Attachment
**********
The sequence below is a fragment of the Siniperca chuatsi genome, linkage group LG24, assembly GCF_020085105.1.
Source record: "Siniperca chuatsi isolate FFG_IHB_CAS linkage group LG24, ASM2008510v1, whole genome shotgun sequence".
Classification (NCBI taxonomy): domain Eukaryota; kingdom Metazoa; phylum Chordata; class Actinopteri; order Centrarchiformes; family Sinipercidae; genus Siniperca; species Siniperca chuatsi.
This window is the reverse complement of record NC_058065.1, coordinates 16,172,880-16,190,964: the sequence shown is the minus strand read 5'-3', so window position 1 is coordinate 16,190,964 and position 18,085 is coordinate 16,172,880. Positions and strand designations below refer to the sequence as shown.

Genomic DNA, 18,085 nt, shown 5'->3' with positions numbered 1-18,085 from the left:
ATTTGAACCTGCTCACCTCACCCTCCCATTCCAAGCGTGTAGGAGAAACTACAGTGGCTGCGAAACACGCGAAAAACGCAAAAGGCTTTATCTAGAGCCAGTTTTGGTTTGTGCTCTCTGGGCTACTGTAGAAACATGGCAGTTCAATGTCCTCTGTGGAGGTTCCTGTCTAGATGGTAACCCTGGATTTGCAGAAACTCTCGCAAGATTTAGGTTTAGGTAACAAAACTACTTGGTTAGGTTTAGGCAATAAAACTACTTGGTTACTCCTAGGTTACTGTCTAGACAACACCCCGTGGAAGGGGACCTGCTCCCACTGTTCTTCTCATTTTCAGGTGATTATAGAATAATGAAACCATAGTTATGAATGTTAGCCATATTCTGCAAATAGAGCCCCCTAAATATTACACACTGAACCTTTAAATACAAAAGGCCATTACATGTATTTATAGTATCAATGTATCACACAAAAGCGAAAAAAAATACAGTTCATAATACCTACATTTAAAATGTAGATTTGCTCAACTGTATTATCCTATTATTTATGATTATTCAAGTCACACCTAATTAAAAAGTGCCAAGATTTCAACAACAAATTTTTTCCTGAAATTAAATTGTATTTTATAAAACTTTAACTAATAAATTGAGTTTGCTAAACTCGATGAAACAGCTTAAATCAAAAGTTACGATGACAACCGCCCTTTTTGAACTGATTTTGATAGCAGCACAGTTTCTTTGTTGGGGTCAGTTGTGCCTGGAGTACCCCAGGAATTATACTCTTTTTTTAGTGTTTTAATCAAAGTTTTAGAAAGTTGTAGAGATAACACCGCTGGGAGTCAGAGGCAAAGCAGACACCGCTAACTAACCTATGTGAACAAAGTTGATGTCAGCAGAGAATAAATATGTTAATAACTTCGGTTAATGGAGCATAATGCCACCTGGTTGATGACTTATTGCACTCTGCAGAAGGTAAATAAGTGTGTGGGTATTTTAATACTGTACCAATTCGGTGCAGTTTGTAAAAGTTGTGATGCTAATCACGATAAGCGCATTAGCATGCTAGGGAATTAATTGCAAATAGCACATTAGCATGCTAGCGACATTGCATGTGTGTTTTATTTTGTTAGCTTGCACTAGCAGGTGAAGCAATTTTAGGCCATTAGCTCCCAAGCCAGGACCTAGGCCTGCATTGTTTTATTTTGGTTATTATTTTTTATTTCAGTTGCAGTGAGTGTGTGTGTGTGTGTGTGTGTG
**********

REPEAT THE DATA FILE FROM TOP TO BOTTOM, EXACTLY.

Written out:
The sequence below is a fragment of the Siniperca chuatsi genome, linkage group LG24, assembly GCF_020085105.1.
Source record: "Siniperca chuatsi isolate FFG_IHB_CAS linkage group LG24, ASM2008510v1, whole genome shotgun sequence".
Classification (NCBI taxonomy): domain Eukaryota; kingdom Metazoa; phylum Chordata; class Actinopteri; order Centrarchiformes; family Sinipercidae; genus Siniperca; species Siniperca chuatsi.
This window is the reverse complement of record NC_058065.1, coordinates 16,172,880-16,190,964: the sequence shown is the minus strand read 5'-3', so window position 1 is coordinate 16,190,964 and position 18,085 is coordinate 16,172,880. Positions and strand designations below refer to the sequence as shown.

Genomic DNA, 18,085 nt, shown 5'->3' with positions numbered 1-18,085 from the left:
ATTTGAACCTGCTCACCTCACCCTCCCATTCCAAGCGTGTAGGAGAAACTACAGTGGCTGCGAAACACGCGAAAAACGCAAAAGGCTTTATCTAGAGCCAGTTTTGGTTTGTGCTCTCTGGGCTACTGTAGAAACATGGCAGTTCAATGTCCTCTGTGGAGGTTCCTGTCTAGATGGTAACCCTGGATTTGCAGAAACTCTCGCAAGATTTAGGTTTAGGTAACAAAACTACTTGGTTAGGTTTAGGCAATAAAACTACTTGGTTACTCCTAGGTTACTGTCTAGACAACACCCCGTGGAAGGGGACCTGCTCCCACTGTTCTTCTCATTTTCAGGTGATTATAGAATAATGAAACCATAGTTATGAATGTTAGCCATATTCTGCAAATAGAGCCCCCTAAATATTACACACTGAACCTTTAAATACAAAAGGCCATTACATGTATTTATAGTATCAATGTATCACACAAAAGCGAAAAAAAATACAGTTCATAATACCTACATTTAAAATGTAGATTTGCTCAACTGTATTATCCTATTATTTATGATTATTCAAGTCACACCTAATTAAAAAGTGCCAAGATTTCAACAACAAATTTTTTCCTGAAATTAAATTGTATTTTATAAAACTTTAACTAATAAATTGAGTTTGCTAAACTCGATGAAACAGCTTAAATCAAAAGTTACGATGACAACCGCCCTTTTTGAACTGATTTTGATAGCAGCACAGTTTCTTTGTTGGGGTCAGTTGTGCCTGGAGTACCCCAGGAATTATACTCTTTTTTTAGTGTTTTAATCAAAGTTTTAGAAAGTTGTAGAGATAACACCGCTGGGAGTCAGAGGCAAAGCAGACACCGCTAACTAACCTATGTGAACAAAGTTGATGTCAGCAGAGAATAAATATGTTAATAACTTCGGTTAATGGAGCATAATGCCACCTGGTTGATGACTTATTGCACTCTGCAGAAGGTAAATAAGTGTGTGGGTATTTTAATACTGTACCAATTCGGTGCAGTTTGTAAAAGTTGTGATGCTAATCACGATAAGCGCATTAGCATGCTAGGGAATTAATTGCAAATAGCACATTAGCATGCTAGCGACATTGCATGTGTGTTTTATTTTGTTAGCTTGCACTAGCAGGTGAAGCAATTTTAGGCCATTAGCTCCCAAGCCAGGACCTAGGCCTGCATTGTTTTATTTTGGTTATTATTTTTTATTTCAGTTGCAGTGAGTGTGTGTGTGTGTGTGTGTGTG